Will mining company drive mass extinction of Madagascar’s wildlife?Published by MAC on 2016-03-12
For a link to related story, see: Madagascar: race to save tortoises
The report, mentioned below, can be downloaded here
Will mining company drive mass extinction of Madagascar’s wildlife?
11 March 2016
Recent findings suggest that activities associated with the establishment of the Ambotavy nickel refinery and mine most likely introduced the invasive toxic Asian toad to Madagascar. The toads could exacerbate the extinction of Madagascar’s unique wildlife, scientists say.
- An invasive toxic toad, called the Asian toad (Duttaphrynus melanostictus), is rapidly spreading throughout the island country, threatening the survival of its rare and endemic species, scientists say.
- A number of factors point towards Ambatovy mine as the most likely culprit, experts allege in a report.
- Despite the growing evidence, Ambatovy has shown no real effort to address the problem, scientists say.
Madagascar’s unique wildlife may be in serious trouble.
An invasive poisonous toad, called the Asian toad (Duttaphrynus melanostictus), is rapidly spreading across the island country, threatening the survival of its rare and endemic species, scientists say. Currently, scientists estimate that there are about 4 million toads on the island.
According to a recent report, the Ambotavy nickel refinery and mine, located close to the city of Tamatave, is most likely responsible for introducing the toads into Madagascar.
“We are extremely concerned with the current situation,” James Lewis, Director of Operations at Amphibian Survival Alliance (ASA), told Mongabay. “Internal emails from Ambatovy staff seem to indicate they were aware of the increasing toad numbers over the three years preceding 2014 and acknowledge that they may very well have played a part in the introduction of this species.”
Mining company to blame?
Based on local observations and the current extent of invasion, experts estimate that the toads first arrived in Madagascar sometime between 2005 and 2010.
Since then, these toads have spread to an area of more than 100 square kilometers to the south and west of the city of Tamatave (Toamasina), a major shipping port on Madagascar’s eastern coast. In fact, according to experts, the toads are only about two kilometers away from reaching a major canal system — the Pangalanes canal system — which will likely help them spread much more quickly to other parts of Madagascar, decimating wildlife populations.
A number of factors point towards Ambatovy mine as the probable culprit of the toads’ introduction, experts allege in the report. First, is the pattern of the toads’ invasion and distribution on the island.
The core area of the incursion is a region south of the city of Tamatave which has little economic activity, Christopher Raxworthy of the American Museum of Natural History, and a co-author of the report, told Mongabay. The only exception is the Ambatovy mine processing plant, he added, suggesting that this region is most likely the site of initial introduction of the toads.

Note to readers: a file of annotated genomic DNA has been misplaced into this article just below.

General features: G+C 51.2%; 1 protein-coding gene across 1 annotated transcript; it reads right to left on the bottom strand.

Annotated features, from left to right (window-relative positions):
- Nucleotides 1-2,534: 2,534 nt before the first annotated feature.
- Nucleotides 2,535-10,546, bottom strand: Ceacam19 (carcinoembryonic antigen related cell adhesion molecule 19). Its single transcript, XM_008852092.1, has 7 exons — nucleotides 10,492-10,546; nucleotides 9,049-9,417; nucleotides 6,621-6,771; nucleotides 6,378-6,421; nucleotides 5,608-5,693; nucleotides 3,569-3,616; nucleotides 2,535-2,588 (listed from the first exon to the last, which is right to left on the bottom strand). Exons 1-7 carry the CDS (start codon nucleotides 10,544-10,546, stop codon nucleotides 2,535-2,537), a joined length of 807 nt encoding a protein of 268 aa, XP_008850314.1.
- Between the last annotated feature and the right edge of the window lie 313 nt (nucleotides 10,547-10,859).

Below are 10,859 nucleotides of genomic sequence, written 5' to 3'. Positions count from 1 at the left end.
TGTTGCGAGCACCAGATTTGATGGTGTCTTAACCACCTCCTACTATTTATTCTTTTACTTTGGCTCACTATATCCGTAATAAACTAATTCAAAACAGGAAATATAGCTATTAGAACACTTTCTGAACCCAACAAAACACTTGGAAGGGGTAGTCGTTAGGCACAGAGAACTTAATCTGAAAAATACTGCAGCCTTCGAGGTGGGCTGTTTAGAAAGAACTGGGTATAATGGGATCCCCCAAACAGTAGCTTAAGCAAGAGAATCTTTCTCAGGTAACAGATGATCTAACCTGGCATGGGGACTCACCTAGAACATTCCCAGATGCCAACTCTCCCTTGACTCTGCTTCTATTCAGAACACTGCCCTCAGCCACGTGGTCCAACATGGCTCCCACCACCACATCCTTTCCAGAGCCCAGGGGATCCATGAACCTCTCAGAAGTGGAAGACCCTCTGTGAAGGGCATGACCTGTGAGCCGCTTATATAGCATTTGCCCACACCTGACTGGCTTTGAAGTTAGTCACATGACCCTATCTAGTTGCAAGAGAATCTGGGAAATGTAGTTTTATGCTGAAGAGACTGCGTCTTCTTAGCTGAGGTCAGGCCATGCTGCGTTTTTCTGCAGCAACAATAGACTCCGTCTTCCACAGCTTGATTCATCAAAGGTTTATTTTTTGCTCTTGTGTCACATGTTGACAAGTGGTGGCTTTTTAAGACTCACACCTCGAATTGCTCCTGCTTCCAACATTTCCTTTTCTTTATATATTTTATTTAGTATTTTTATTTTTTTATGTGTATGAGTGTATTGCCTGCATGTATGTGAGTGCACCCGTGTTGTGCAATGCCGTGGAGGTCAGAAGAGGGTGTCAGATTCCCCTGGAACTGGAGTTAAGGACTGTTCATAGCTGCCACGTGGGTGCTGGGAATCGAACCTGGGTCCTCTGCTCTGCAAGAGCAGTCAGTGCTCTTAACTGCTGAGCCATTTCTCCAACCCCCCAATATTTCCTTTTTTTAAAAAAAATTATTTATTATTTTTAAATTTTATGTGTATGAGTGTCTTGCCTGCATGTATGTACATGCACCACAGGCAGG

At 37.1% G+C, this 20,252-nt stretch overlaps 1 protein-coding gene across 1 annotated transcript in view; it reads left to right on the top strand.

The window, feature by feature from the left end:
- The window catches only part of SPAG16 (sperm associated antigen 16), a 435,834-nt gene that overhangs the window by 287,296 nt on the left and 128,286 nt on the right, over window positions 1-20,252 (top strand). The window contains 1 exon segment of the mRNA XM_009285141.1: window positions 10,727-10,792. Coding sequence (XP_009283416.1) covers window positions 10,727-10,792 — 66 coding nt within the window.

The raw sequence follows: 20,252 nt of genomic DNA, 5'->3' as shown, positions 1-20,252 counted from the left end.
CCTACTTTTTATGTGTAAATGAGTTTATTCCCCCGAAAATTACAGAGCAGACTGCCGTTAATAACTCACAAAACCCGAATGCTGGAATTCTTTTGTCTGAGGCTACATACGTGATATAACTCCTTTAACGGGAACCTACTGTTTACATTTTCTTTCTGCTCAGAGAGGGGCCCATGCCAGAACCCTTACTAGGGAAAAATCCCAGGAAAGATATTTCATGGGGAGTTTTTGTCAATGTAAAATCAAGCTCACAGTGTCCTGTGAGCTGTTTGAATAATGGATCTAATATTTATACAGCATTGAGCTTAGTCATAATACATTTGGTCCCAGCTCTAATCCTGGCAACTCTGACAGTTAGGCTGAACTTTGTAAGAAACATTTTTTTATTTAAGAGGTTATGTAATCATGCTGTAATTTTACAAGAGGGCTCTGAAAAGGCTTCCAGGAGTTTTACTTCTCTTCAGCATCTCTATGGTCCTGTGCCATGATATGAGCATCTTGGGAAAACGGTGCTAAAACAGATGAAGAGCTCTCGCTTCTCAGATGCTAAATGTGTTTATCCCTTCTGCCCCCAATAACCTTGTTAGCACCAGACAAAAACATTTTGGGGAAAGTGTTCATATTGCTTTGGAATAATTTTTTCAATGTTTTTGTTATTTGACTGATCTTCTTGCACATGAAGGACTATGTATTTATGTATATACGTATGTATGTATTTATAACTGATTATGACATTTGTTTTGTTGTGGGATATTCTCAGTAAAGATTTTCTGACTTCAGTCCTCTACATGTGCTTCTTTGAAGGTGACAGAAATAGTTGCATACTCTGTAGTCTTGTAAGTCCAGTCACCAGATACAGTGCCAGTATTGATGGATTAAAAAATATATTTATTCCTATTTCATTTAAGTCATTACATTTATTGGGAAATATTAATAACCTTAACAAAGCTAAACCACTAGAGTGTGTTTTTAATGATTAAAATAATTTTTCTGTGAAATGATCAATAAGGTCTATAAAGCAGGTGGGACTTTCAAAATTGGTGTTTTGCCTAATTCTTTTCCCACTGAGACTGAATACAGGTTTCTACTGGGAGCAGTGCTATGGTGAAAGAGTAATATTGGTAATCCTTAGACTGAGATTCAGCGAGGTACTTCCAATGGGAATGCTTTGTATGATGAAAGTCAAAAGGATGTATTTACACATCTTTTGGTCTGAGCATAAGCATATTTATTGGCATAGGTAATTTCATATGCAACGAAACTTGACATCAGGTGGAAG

In fact, Ambatovy processing plant began major construction at the site in 2007, supported by a Thailand-based construction company called Sriracha Construction Public Company Limited. Experts believe that Shiracha shipped considerable quantities of materials, supplies and equipment to Madagascar during the plant’s construction, which could have accidentally brought in the toads.
Scientists have also found that as of November 2014, the area of invasion did not include the shipping port of Tamatave.
“Thus, the port itself was not the source of the invasion,” Raxworthy said, “although future invasion of the port area by the toads could lead to their rapid expansion elsewhere in Madagascar.”
Shipping records seem to confirm Ambatovy’s role in the spread of the toads.
An independent source, who spoke on the condition of anonymity, said that “having examined the shipping records from southeast Asia, it has now been verified that the only ships coming from southeast Asia during that period, when the toads arrived, was that of the mining company.”
Scientists have also found a clue to the toads’ source location in their DNA.
Genetic analysis indicates that the Asian toads on Madagascar originated from the same source population in southeast Asia, most likely from Thailand, Cambodia and Vietnam. This strongly suggests an introduction originating from this geographical region, the authors write in the report.
“Taken together, these data suggest that toads were probably accidentally shipped from Southeast Asia to an area south of Tamatave town, between 2005-10,” Raxworthy said.
“This coincides in space and time to the major phase of construction of the Ambatovy Mine processing plant, which represents the dominant economic activity in this area. The plant has a direct rail link and road connections to the Tamatave shipping port, and substantial materials have been imported (primarily in shipping containers) during the construction and operation phases of the plant from 2007 onwards.”